Greetings again all,
Once again Mother Nature allowed Brenda and I one more good look at the descending branch of the 2016 Orionids in the pre-dawn, me from St. Augustine, Florida and Brenda from Deltona, Florida.. Our continued good luck in the weather department is amazing and much appreciated!
We each managed just one hour’s time on this morning, but the Orionids continue to break double digits on their hourly rate! They simply will not quit it seems. Here’s my data:
Observed for radiants:
STA: Southern Taurids
EGE: epsilon Geminids
LMI: Leonis Minorids
Date: Oct., 26/27, 2016. Observer: Paul Jones, Location: 5 miles southwest of St. Augustine, Florida, Lat: 29.84 N, Long:81.32W, LM: 5.8, sky conditions: 20% moonlight and cloud degradation, Facing: south.
0515 – 0615 EDT (1015 – 1115 UT), Teff: 1.25 hour, no breaks
11 ORI: +1, +2(3), +3(3), +4(3), +5
1 STA: +2
1 EGE: +3
2 LMI: -1, +1
9 SPO: 0, +1, +2, +3(3), +4(2), +5
24 total meteors
4 of the 11 ORIs and 1 of the LMIs left visible trains, most common colors were bluish white and yellow in the brighter ones.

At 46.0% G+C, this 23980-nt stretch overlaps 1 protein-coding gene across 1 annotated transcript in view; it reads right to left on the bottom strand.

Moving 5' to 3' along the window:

This hour started dead slow, but kicked in well during the last few minutes. I had almost all the brighter meteors of all types hit in about the last ten minutes of the watch. It was a great mini-show at the end, I’m just glad I was awake enough not to miss it…;o).!
Here’s Brenda’s report for her hour down in Deltona:
A little later than usual, but got my hour in this morning.
Date: October 27, 2016
Time: 4:45-5:45 a.m.
Sky conditions: 4.0-4.5 magnitude. 75 per cent sky visible.
Orionids — 9
E. Gem –1
Sporadics — 4
Total — 16
Friday morning was clouded out, we’ll try once again in the morning. So far for the entire year-to-date in 2016, I (Paul) have totaled 85 hours of meteor watching and recorded 2,804 meteors in all. I’m shooting for over 100 hours of observing for the entire year and hoping to top 3,000 meteors! The 2,804 I’ve recorded already in 2016 beats my previous personal best by a long shot. Hopefully, the weather and my stamina can hold out…;o).
More later, Paul